Haley with some of her trains—still smiling after a run-in between her mother and a Thomas pinata.
I murdered Thomas the Tank Engine. Until then, my daughter Haley’s birthday party was going great.
We’d set up a crafts table, where the kids made flowers out of Popsicle sticks and tissue paper. A friend brought his guitar and played “Itsy Bitsy Spider.” The kids sang and danced with their parents. Then it was time for the piñata. My husband and I decided on a Thomas the Tank Engine piñata because Haley, who just turned three, is obsessed with Thomas. “How much do I love you?” I ask her every night. “More than all the trains in all the stations in all the world,” she says.
She got into trains because her four-year-old cousin, Alex, used to love them. If Alex was holding Thomas, Haley wanted him. If Alex picked up Percy, the green train that delivers the mail, Haley had to have him. Soon she had Thomas toothpaste, stickers, and coloring books, and we were tripping over trains. “Come on, Daddy,” she’d say. “Let’s build a big long track.”
When we drive through Garrett Park, she asks me to “turn that way,” toward the train station. Her favorite place in the world is Wheaton Regional Park, where there’s a rail ride through the woods. She points out the black steam engine and red caboose in her book Freight Train. All this is cute, but she’s so consumed that trains tend to dictate our lives.
She begs me for my iPhone so she can play Thomas games. We have stacks of colorful plates, but Haley only wants the ones with Thomas on them. I once accidentally poured syrup over Thomas’s eyes instead of on his wheels. “Mommy,” she said, “move that. I want to see his face.”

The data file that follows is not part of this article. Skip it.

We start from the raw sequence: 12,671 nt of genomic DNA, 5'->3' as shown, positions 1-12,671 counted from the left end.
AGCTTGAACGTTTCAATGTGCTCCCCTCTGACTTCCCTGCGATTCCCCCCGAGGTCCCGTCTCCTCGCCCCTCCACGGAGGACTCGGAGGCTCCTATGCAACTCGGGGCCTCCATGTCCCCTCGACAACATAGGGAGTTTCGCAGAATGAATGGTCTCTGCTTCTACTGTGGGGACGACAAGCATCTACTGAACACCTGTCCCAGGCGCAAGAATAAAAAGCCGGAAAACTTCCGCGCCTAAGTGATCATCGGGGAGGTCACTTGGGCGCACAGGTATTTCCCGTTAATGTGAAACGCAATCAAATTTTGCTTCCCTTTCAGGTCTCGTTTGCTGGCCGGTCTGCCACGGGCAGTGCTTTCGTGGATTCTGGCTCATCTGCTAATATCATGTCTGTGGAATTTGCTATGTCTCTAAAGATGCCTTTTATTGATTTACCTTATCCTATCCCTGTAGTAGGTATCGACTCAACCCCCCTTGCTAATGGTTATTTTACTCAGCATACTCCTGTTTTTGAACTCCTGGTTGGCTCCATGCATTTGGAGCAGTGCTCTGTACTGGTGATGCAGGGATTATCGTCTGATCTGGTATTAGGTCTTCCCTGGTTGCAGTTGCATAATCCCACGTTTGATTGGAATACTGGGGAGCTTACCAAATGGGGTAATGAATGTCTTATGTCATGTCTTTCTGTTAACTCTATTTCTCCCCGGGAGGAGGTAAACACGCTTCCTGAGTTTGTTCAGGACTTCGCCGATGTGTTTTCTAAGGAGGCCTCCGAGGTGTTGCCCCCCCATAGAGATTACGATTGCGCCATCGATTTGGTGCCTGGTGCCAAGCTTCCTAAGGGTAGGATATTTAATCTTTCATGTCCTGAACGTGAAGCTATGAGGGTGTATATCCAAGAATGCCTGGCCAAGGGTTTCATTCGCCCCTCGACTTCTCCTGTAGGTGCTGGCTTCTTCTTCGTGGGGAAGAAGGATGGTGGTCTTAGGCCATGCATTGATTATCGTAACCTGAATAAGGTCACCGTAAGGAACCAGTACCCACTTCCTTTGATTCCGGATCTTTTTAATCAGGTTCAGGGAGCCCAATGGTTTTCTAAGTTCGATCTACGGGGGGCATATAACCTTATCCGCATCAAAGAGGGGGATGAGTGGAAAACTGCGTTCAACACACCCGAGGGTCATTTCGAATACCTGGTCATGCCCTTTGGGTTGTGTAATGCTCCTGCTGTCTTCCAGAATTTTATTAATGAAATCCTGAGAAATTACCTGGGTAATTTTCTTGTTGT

So the Thomas piñata was a natural. I gave each kid a bag with stars on it, and they took turns swinging at Thomas with a Wiffle Ball bat. That barely made a dent, so my 11-year-old niece, Julia, took a shot. Thomas was still intact.
“My turn?” I said.
Once I started hitting Thomas, I couldn’t stop. I actually said, “I’m so sick of Thomas”—the part I’m most embarrassed about—and, with a two-handed grip, swung over and over like I was chopping wood. Toys “R” Us receipts flashed in front of me—we’ve spent hundreds of dollars on these trains. I thought about the arguments with Haley over how many she could bring in the car, all the times I had to run downstairs to find Salty, Rosie, or whichever one she had to sleep with.
I whacked the piñata until it ripped apart, then raised both arms as if I’d won a tennis match. “Yeah, Cindy!” a friend yelled.
The adults were laughing. “Highlight of the day!” one said. The kids were busy picking up Kit Kat and Twix bars. Haley was happy—she still had a Thomas cake to eat.
The next morning, I felt sick: What kind of mother beats the hell out of her daughter’s favorite character? As a mom, I was supposed to hold myself together, but I’d lost it in front of a group of kids who couldn’t even write their names. I worried they’d have nightmares. I texted the parents to apologize.
“You were the hero of the party,” one wrote back. (His daughter is obsessed with princesses.) Another reminded me that piñatas are meant to be hit. My dad captured the incident on video. “Do not send that to anybody,” I begged. I didn’t want to become Crazy Mom on YouTube.
The next day, Alex had a birthday party, and Haley went straight for the trains in his playroom. “You can have all my Thomas things,” I heard him tell her. “I like cars now.” We left with 18 trains, a Thomas flashlight, and a Thomas pillow. Haley was giddy. I smiled and asked her which trains she wanted to take to bed—my way of saying sorry.
This article appears in the December 2011 issue of The Washingtonian.